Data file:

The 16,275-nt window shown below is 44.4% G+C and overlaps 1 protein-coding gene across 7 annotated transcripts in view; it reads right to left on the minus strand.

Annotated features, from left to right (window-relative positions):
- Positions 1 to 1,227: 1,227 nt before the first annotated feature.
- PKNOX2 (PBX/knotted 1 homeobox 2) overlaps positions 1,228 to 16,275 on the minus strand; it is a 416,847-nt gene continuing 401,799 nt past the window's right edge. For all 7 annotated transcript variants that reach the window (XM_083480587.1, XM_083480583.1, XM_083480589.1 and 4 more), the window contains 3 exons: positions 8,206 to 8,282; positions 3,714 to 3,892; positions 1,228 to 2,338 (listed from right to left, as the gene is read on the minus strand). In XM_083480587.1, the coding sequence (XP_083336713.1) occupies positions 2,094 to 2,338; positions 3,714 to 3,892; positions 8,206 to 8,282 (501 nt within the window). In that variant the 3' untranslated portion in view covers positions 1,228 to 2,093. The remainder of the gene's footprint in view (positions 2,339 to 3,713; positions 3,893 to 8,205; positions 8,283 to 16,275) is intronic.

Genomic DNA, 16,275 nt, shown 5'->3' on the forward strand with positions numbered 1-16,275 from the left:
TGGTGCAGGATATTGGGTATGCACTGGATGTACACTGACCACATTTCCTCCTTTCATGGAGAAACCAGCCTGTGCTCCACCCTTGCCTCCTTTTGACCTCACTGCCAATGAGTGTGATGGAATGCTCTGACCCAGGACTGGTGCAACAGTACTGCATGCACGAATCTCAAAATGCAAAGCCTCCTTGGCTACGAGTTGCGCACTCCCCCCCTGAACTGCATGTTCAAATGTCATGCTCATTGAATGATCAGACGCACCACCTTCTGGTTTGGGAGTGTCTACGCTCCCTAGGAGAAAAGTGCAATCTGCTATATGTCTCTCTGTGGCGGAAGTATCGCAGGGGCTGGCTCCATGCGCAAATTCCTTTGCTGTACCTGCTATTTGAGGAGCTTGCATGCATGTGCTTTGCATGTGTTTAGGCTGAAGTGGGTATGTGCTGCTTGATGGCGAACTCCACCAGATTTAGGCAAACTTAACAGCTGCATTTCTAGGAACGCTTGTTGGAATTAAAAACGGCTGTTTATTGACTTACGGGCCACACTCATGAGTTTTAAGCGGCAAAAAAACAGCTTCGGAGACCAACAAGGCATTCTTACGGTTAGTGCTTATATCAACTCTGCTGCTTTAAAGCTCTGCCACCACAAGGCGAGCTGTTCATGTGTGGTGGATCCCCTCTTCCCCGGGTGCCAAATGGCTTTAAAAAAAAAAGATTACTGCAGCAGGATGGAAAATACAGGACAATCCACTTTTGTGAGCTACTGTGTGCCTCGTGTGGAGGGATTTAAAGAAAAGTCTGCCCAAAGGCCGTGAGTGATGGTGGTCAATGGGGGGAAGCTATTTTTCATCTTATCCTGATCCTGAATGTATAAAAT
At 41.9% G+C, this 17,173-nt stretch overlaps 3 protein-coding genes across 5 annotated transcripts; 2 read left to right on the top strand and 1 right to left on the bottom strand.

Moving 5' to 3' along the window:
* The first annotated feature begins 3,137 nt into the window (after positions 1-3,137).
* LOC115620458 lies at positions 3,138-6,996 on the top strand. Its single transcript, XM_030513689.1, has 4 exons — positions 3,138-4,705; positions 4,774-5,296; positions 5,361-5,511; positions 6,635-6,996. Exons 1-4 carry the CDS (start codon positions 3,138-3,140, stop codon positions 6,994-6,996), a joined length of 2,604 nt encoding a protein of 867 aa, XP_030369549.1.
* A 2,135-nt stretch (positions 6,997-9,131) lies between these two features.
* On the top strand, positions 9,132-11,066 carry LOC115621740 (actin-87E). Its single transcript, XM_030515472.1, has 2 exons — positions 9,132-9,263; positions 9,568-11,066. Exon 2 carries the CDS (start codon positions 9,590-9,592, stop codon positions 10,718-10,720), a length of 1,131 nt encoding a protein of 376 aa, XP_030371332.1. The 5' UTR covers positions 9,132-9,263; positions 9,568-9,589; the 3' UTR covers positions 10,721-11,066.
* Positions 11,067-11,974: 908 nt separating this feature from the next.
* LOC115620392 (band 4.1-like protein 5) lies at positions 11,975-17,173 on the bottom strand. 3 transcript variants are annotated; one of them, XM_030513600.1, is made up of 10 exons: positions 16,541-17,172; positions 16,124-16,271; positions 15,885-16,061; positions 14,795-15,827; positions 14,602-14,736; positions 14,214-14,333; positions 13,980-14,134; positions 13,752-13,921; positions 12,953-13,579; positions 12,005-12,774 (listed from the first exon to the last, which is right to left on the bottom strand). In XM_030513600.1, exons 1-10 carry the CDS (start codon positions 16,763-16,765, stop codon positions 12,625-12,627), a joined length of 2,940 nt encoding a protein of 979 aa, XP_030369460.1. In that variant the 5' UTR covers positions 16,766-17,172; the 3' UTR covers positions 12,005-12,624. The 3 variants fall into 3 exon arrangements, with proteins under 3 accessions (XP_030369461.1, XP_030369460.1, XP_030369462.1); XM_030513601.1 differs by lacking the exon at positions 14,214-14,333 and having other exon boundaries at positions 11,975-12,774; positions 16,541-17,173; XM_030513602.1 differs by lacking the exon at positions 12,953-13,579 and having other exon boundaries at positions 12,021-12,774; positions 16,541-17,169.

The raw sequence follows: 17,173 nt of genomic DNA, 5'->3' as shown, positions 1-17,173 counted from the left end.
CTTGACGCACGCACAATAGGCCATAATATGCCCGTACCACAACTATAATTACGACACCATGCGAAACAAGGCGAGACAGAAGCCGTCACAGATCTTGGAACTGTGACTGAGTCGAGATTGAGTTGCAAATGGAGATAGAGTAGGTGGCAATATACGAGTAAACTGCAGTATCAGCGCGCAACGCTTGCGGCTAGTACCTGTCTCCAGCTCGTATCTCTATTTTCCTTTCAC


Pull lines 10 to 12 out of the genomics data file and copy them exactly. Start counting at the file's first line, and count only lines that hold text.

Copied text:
* LOC115620458 lies at positions 3,138-6,996 on the top strand. Its single transcript, XM_030513689.1, has 4 exons — positions 3,138-4,705; positions 4,774-5,296; positions 5,361-5,511; positions 6,635-6,996. Exons 1-4 carry the CDS (start codon positions 3,138-3,140, stop codon positions 6,994-6,996), a joined length of 2,604 nt encoding a protein of 867 aa, XP_030369549.1.
* A 2,135-nt stretch (positions 6,997-9,131) lies between these two features.
* On the top strand, positions 9,132-11,066 carry LOC115621740 (actin-87E). Its single transcript, XM_030515472.1, has 2 exons — positions 9,132-9,263; positions 9,568-11,066. Exon 2 carries the CDS (start codon positions 9,590-9,592, stop codon positions 10,718-10,720), a length of 1,131 nt encoding a protein of 376 aa, XP_030371332.1. The 5' UTR covers positions 9,132-9,263; positions 9,568-9,589; the 3' UTR covers positions 10,721-11,066.